Thriving network of fixers preys on migrants crossing Mexico
TAPACHULA, Mexico (AP) — When migrants arrive to the main crossing point into southern Mexico — a steamy city with no job opportunities, a place packed with foreigners eager to keep moving north — they soon learn the only way to cut through the red tape and expedite what can be a monthslong process is to pay someone.
With soaring numbers of people entering Mexico, a sprawling network of lawyers, fixers and middlemen has exploded in the country. At every step in a complicated process, opportunists are ready to provide documents or counsel to migrants who can afford to speed up the system — and who don’t want to risk their lives packed in a truck for a dangerous border crossing.
In nearly two dozen interviews with The Associated Press, migrants, officials and those in the business described a network operating at the limit of legality, cooperating with — and sometimes bribing — bureaucrats in Mexico’s immigration sector, where corruption is deeply ingrained, and at times working directly with smugglers.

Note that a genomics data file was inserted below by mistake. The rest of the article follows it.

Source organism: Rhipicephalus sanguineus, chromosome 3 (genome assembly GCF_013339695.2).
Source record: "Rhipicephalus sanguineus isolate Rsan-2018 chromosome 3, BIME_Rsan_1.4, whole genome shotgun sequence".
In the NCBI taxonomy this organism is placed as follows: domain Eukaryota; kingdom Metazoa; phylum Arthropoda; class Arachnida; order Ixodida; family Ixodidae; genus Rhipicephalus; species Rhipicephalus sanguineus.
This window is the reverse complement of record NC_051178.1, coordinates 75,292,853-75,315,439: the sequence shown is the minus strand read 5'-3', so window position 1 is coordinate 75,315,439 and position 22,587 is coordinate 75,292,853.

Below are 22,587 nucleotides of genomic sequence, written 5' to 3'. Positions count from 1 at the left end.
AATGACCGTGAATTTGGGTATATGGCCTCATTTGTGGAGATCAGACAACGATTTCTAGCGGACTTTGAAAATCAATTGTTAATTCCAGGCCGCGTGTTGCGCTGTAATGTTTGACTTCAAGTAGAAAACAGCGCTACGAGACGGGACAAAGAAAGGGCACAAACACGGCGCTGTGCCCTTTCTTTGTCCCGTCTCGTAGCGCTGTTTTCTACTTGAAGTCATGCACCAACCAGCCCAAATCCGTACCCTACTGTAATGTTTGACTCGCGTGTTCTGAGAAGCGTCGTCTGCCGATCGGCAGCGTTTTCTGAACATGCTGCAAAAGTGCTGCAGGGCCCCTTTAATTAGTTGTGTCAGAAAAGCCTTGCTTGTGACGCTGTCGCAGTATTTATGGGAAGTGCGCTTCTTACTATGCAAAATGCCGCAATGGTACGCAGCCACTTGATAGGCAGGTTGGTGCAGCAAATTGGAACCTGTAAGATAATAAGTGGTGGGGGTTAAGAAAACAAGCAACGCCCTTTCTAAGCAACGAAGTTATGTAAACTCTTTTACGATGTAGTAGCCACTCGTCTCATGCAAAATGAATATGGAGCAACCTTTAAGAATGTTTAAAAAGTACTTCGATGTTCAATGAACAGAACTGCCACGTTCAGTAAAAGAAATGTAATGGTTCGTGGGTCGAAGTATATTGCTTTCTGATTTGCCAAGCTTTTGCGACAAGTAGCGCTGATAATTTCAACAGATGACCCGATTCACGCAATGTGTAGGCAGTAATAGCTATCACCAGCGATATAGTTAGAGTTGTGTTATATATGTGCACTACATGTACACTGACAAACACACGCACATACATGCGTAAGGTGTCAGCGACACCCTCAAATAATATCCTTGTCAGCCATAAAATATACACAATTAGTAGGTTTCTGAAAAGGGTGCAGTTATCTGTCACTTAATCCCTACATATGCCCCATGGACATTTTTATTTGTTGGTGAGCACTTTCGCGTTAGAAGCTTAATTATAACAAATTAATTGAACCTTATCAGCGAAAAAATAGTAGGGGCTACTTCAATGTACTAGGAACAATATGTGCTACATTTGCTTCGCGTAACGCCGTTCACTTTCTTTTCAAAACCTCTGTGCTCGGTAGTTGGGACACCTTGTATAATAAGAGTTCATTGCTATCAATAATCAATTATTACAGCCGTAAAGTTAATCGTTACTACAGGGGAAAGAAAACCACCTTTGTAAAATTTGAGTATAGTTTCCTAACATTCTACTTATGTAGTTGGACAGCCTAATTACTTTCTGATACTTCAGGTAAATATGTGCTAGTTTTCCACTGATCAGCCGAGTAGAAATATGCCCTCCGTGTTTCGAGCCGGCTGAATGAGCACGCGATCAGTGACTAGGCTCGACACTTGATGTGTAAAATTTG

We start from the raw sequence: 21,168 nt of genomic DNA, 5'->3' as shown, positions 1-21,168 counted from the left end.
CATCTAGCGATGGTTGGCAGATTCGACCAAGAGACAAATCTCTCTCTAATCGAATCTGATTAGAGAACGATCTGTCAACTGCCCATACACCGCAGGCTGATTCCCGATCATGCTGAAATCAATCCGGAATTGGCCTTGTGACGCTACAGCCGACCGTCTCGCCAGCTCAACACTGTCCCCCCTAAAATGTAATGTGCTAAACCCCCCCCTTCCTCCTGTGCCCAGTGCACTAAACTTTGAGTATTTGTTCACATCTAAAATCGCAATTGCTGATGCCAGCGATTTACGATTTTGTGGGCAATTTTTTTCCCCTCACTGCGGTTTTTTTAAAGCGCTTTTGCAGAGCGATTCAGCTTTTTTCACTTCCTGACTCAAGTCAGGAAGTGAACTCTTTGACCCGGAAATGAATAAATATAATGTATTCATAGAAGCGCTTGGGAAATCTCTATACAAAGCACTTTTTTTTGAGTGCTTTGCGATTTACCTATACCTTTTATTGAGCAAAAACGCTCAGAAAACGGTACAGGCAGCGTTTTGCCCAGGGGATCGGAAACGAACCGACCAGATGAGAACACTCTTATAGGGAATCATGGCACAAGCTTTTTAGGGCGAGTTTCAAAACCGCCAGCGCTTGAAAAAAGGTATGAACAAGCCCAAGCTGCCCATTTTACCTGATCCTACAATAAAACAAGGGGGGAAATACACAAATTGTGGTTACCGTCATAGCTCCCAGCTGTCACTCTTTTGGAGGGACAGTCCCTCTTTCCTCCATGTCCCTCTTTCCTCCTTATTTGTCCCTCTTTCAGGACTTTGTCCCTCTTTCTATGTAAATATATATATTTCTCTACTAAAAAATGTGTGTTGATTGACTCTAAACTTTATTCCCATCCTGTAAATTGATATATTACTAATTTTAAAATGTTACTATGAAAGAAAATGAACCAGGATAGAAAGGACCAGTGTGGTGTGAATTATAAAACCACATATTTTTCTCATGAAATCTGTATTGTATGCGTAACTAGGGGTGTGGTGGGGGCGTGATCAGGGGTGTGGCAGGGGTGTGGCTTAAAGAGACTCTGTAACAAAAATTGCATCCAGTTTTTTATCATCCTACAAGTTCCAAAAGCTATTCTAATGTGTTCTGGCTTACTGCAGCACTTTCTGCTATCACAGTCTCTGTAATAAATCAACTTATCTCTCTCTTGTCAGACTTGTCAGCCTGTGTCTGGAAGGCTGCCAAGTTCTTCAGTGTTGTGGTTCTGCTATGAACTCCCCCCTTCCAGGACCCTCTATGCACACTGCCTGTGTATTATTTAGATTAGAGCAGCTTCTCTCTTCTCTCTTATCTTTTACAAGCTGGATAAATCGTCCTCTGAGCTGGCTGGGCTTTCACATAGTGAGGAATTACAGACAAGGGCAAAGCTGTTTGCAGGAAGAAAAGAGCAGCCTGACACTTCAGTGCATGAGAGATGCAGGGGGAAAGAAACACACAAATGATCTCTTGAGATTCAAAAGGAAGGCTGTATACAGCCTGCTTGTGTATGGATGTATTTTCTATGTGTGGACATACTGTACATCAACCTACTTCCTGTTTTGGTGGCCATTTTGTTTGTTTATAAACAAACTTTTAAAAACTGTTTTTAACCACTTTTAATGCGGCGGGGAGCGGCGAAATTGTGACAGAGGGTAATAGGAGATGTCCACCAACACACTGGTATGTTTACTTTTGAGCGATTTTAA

Fixers have always found business with those passing through the country. But the increasing numbers over the last year and Mexico’s renewed efforts to control migration by accelerating document processing without clear criteria have made the work more prominent and profitable. The result is a booming business that often preys on a population of migrants who are largely poor, desperate and unable to turn elsewhere.
Legal papers, freedom from detention, transit permits, temporary visas: All are available for a price via the network. But even though the documents are legal and the cost can be several hundred dollars or more, migrants are at risk of arrest or return to their entry point as they make their way through the country, thanks to inconsistent policy enforcement and corrupt officials at checkpoints.
This story is part of the ongoing Associated Press series “Migration Inc,” which investigates individuals and companies that profit from the movement of people who flee violence and civil strife in their homelands.
Crossing through Mexico — a country plagued by drug cartels that also make millions from migrant smuggling — has long been a risk. Legal, free channels that can mitigate danger have always been available through the government. That formal process usually involved requesting asylum, even when people simply wanted documents to move legally to the U.S border.